I realize the issue is fixed but I want to address this misinformation. This is simply wrong. I do not know who told you 40 or 50 is high for transmit but they need to go look up the DOCSIS standards and read them.

The way the return works on cable plant is you have a specific input value at the amps [be it Line extender, Mini Bridger, or Node which in cable is where you go from fiber to coax not to be confused with nodes in like tracert or anything] in my FFO that value 18 to 20 depending on when the plant was designed and what freq it was spaced for [440Mhz, 750Mhz, 860Mhz, etc...].

Given that I need 20 at an amp, at a 23 value tap my return right out of that tap before it hits ANY customer splitters, it will be 43. In comparison, later down the line where its at the end, it will have a 4 value tap, at that tap I would estimate 24, in reality it will be about 28 due to insertion loss between taps and what not, but 24/28 is VERY LOW, and if you run a line for just internet from that tap you will be forced to raise the return levels with either a PAD or an equalizer as too low of a level is just as bad as too high on the return. But in the end what really matters is the SNR. If you have 54 and can account for why its that high through plant design and passive loss at the house it should actually work fine. Comcast currently want it between 35 and 51 for installs, and the reason why is cable fluctuates with the changes to the physics of the world from moment to moment. This leaves some play room for when that happens.

Summary: 40 would be high at a 4 value tap [though there is a way to have it legitimately in plant design], but it wold be excellent at a 23 value tap, so the value you have depends entirety on where you are connected in a run, how much passive loss you have in your coax home network, and what the plant is designed for at the amplifiers. Install specs from Comcast current states 35 to 51 for return, DOCSIS standard says 30 to 54 for multiple upstream channels, 30 to 57 for single channel. More about the standard can be found at http://cablelabs.com/.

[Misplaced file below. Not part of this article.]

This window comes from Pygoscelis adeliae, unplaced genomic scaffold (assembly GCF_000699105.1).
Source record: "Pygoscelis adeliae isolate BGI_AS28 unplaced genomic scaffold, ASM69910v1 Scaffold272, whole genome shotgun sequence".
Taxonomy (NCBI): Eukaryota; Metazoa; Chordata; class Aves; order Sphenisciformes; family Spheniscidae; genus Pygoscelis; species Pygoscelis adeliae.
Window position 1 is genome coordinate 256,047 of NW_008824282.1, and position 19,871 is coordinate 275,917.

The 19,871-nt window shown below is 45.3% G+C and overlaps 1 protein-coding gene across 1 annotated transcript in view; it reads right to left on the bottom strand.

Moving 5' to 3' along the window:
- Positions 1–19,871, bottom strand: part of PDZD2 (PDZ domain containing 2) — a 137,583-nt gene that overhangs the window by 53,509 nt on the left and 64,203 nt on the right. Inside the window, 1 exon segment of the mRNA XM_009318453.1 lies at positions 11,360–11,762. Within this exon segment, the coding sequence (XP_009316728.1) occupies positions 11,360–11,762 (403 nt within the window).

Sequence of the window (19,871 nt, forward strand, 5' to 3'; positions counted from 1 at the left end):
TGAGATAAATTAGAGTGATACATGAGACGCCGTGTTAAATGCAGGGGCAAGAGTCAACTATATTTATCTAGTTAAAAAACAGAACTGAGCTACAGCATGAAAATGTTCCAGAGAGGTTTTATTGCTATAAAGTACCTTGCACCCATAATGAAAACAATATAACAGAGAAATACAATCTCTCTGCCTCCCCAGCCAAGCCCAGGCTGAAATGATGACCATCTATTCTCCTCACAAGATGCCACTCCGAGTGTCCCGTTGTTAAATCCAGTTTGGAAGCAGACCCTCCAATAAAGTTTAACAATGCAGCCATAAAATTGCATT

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December 30, 2012 1:05:55 AM

Sounds like you don't work the subscriber side of things. The numbers I gave are the numbers used by Cox in my area. The Motorola transmitter maxes at +52dBmV, at which point the modem is literally shouting at the top of its lungs to be heard. Cox tries to keep this in the mid 30's. They also try to keep downstream at the modem between 0dBmV and +16dBmV.
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December 30, 2012 2:05:29 AM

http://www.dslreports.com/faq/coxhsifaq
http://www.dslreports.com/faq/3692

For non-DOCSIS 3.0 modems:

Downstream power level (Receive): -15dbmV to +15dbmV
A value of -15 or worse indicates a poor downstream signal path. A tech would aim for a value close to the optimal 0 dBmV, but a good cable modem should be capable of working within the broader range of -15 to +15 dBmV, provided the downstream Signal to Noise Ratio remains good enough.

Upstream (Transmit): 35-52 dBmV. A value within the range +35 to +52 dBmV is within spec with the low to mid 40's the most common. If the cable modem is going offline, and the upstream signal strength is at or above +52dBmV, then a poor upstream path is probably the problem.

Carrier/Noise Ratio: 35 db and above The downstream Signal to Noise Ratio must be 35 dB or higher. The lower ratio the more noise and the poorer the performance. The Cable Modem will have to keep requesting retransmissions of packets with uncorrectable errors.

DOCSIS 3.0 modems:

Downstream power level (Receive): -15dbmV to +15dbmV
A value of -10 or worse indicates a poor downstream signal path. A tech would aim for a value close to the optimal 0 dBmV, but a good cable modem should be capable of working within the broader range of -10 to +10 dBmV, provided the downstream Signal to Noise Ratio remains good enough. Additionally all downstream channels should be within a +/-2db window with respect to each other.